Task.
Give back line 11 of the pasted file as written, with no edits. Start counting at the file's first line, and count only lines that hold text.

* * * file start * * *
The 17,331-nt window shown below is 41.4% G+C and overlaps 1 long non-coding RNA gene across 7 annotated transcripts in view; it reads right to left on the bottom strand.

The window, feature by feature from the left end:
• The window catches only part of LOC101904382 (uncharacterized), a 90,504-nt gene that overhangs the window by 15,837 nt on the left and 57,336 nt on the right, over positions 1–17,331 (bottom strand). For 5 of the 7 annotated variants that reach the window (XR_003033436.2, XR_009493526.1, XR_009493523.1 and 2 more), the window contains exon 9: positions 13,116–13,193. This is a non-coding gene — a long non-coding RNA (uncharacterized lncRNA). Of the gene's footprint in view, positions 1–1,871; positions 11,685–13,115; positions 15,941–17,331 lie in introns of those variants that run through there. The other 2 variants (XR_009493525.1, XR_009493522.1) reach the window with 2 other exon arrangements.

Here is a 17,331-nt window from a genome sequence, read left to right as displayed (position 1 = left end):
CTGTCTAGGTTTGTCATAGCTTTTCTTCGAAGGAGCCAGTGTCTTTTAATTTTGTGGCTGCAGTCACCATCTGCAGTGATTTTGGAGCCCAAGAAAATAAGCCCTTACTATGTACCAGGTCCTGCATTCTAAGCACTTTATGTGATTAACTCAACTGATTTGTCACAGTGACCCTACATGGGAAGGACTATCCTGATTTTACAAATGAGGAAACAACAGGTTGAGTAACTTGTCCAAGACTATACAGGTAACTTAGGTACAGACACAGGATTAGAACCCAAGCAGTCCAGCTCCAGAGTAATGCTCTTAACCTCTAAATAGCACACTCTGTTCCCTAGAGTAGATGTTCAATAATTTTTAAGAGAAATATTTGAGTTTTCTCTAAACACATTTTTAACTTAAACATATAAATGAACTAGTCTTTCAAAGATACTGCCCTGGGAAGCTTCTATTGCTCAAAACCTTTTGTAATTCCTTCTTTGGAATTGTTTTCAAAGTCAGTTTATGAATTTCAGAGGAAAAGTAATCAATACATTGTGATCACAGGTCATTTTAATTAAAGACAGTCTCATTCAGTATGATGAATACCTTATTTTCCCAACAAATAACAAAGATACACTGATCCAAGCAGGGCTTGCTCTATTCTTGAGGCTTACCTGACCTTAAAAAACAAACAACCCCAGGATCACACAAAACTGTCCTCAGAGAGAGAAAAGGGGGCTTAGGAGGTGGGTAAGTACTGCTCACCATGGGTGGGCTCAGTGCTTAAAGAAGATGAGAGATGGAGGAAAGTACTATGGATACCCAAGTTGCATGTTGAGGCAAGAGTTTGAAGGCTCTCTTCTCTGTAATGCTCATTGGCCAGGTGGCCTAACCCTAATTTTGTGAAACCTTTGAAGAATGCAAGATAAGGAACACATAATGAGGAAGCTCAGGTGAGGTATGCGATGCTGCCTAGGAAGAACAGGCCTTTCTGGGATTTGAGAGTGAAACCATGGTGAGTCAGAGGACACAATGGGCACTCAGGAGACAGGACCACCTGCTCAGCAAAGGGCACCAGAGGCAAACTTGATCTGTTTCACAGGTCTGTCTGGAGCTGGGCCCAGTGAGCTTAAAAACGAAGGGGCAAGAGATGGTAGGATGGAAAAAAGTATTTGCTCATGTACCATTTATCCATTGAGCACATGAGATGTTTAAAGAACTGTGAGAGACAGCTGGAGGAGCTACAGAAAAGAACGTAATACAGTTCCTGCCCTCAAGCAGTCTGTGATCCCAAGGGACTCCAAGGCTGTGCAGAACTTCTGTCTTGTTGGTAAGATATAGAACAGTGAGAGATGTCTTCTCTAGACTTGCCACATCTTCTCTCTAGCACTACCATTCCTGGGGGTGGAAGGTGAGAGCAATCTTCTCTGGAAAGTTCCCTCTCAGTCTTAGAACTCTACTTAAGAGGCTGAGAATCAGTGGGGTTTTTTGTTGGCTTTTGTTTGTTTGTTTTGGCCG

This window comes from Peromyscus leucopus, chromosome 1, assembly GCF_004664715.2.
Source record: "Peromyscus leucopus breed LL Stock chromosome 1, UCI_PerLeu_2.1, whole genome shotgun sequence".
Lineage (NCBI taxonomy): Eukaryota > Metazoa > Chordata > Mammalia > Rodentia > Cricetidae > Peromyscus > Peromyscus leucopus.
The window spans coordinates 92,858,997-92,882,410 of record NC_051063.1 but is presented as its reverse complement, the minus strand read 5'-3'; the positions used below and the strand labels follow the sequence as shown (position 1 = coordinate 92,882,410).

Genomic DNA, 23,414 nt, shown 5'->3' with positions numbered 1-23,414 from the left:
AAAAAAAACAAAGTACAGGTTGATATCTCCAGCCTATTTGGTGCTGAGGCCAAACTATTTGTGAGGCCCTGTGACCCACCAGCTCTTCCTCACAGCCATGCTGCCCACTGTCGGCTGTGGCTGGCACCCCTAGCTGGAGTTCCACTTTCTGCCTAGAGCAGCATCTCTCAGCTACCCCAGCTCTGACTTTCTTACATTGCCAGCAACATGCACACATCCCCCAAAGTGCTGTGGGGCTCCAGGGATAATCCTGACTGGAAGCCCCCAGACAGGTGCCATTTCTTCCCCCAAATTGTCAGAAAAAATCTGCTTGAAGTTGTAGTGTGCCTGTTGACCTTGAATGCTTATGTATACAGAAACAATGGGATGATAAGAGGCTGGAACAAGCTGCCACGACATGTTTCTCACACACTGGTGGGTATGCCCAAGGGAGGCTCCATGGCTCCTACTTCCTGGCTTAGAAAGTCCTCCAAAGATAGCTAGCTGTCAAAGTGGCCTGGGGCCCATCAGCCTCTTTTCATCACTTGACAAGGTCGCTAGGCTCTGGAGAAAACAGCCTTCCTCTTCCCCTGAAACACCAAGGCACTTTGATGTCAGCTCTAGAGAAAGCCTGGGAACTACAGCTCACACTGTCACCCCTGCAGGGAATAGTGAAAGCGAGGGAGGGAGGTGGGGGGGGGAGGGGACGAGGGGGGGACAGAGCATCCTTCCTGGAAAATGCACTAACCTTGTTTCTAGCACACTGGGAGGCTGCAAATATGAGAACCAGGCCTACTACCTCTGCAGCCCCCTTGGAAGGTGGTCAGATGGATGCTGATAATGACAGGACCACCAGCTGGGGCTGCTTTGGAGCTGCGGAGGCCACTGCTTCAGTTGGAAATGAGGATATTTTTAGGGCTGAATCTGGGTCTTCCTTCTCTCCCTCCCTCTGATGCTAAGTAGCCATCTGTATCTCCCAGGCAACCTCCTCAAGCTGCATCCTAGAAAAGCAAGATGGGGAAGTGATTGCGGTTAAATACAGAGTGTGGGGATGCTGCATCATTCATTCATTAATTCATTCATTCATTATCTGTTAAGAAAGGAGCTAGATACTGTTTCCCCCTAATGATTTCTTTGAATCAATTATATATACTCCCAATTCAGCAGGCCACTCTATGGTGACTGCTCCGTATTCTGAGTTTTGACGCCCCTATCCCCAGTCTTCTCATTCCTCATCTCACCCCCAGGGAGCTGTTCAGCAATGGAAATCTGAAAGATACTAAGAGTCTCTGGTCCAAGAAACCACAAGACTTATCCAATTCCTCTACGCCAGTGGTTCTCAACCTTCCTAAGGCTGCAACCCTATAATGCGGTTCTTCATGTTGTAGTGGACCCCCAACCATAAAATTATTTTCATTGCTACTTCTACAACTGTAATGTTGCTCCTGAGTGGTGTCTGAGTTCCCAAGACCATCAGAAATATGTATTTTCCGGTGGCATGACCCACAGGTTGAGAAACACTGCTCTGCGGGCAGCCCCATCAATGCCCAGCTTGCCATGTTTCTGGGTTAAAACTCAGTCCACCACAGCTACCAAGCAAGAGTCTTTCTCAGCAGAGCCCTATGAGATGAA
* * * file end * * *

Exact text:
AAAAAAAACAAAGTACAGGTTGATATCTCCAGCCTATTTGGTGCTGAGGCCAAACTATTTGTGAGGCCCTGTGACCCACCAGCTCTTCCTCACAGCCATGCTGCCCACTGTCGGCTGTGGCTGGCACCCCTAGCTGGAGTTCCACTTTCTGCCTAGAGCAGCATCTCTCAGCTACCCCAGCTCTGACTTTCTTACATTGCCAGCAACATGCACACATCCCCCAAAGTGCTGTGGGGCTCCAGGGATAATCCTGACTGGAAGCCCCCAGACAGGTGCCATTTCTTCCCCCAAATTGTCAGAAAAAATCTGCTTGAAGTTGTAGTGTGCCTGTTGACCTTGAATGCTTATGTATACAGAAACAATGGGATGATAAGAGGCTGGAACAAGCTGCCACGACATGTTTCTCACACACTGGTGGGTATGCCCAAGGGAGGCTCCATGGCTCCTACTTCCTGGCTTAGAAAGTCCTCCAAAGATAGCTAGCTGTCAAAGTGGCCTGGGGCCCATCAGCCTCTTTTCATCACTTGACAAGGTCGCTAGGCTCTGGAGAAAACAGCCTTCCTCTTCCCCTGAAACACCAAGGCACTTTGATGTCAGCTCTAGAGAAAGCCTGGGAACTACAGCTCACACTGTCACCCCTGCAGGGAATAGTGAAAGCGAGGGAGGGAGGTGGGGGGGGGAGGGGACGAGGGGGGGACAGAGCATCCTTCCTGGAAAATGCACTAACCTTGTTTCTAGCACACTGGGAGGCTGCAAATATGAGAACCAGGCCTACTACCTCTGCAGCCCCCTTGGAAGGTGGTCAGATGGATGCTGATAATGACAGGACCACCAGCTGGGGCTGCTTTGGAGCTGCGGAGGCCACTGCTTCAGTTGGAAATGAGGATATTTTTAGGGCTGAATCTGGGTCTTCCTTCTCTCCCTCCCTCTGATGCTAAGTAGCCATCTGTATCTCCCAGGCAACCTCCTCAAGCTGCATCCTAGAAAAGCAAGATGGGGAAGTGATTGCGGTTAAATACAGAGTGTGGGGATGCTGCATCATTCATTCATTAATTCATTCATTCATTATCTGTTAAGAAAGGAGCTAGATACTGTTTCCCCCTAATGATTTCTTTGAATCAATTATATATACTCCCAATTCAGCAGGCCACTCTATGGTGACTGCTCCGTATTCTGAGTTTTGACGCCCCTATCCCCAGTCTTCTCATTCCTCATCTCACCCCCAGGGAGCTGTTCAGCAATGGAAATCTGAAAGATACTAAGAGTCTCTGGTCCAAGAAACCACAAGACTTATCCAATTCCTCTACGCCAGTGGTTCTCAACCTTCCTAAGGCTGCAACCCTATAATGCGGTTCTTCATGTTGTAGTGGACCCCCAACCATAAAATTATTTTCATTGCTACTTCTACAACTGTAATGTTGCTCCTGAGTGGTGTCTGAGTTCCCAAGACCATCAGAAATATGTATTTTCCGGTGGCATGACCCACAGGTTGAGAAACACTGCTCTGCGGGCAGCCCCATCAATGCCCAGCTTGCCATGTTTCTGGGTTAAAACTCAGTCCACCACAGCTACCAAGCAAGAGTCTTTCTCAGCAGAGCCCTATGAGATGAA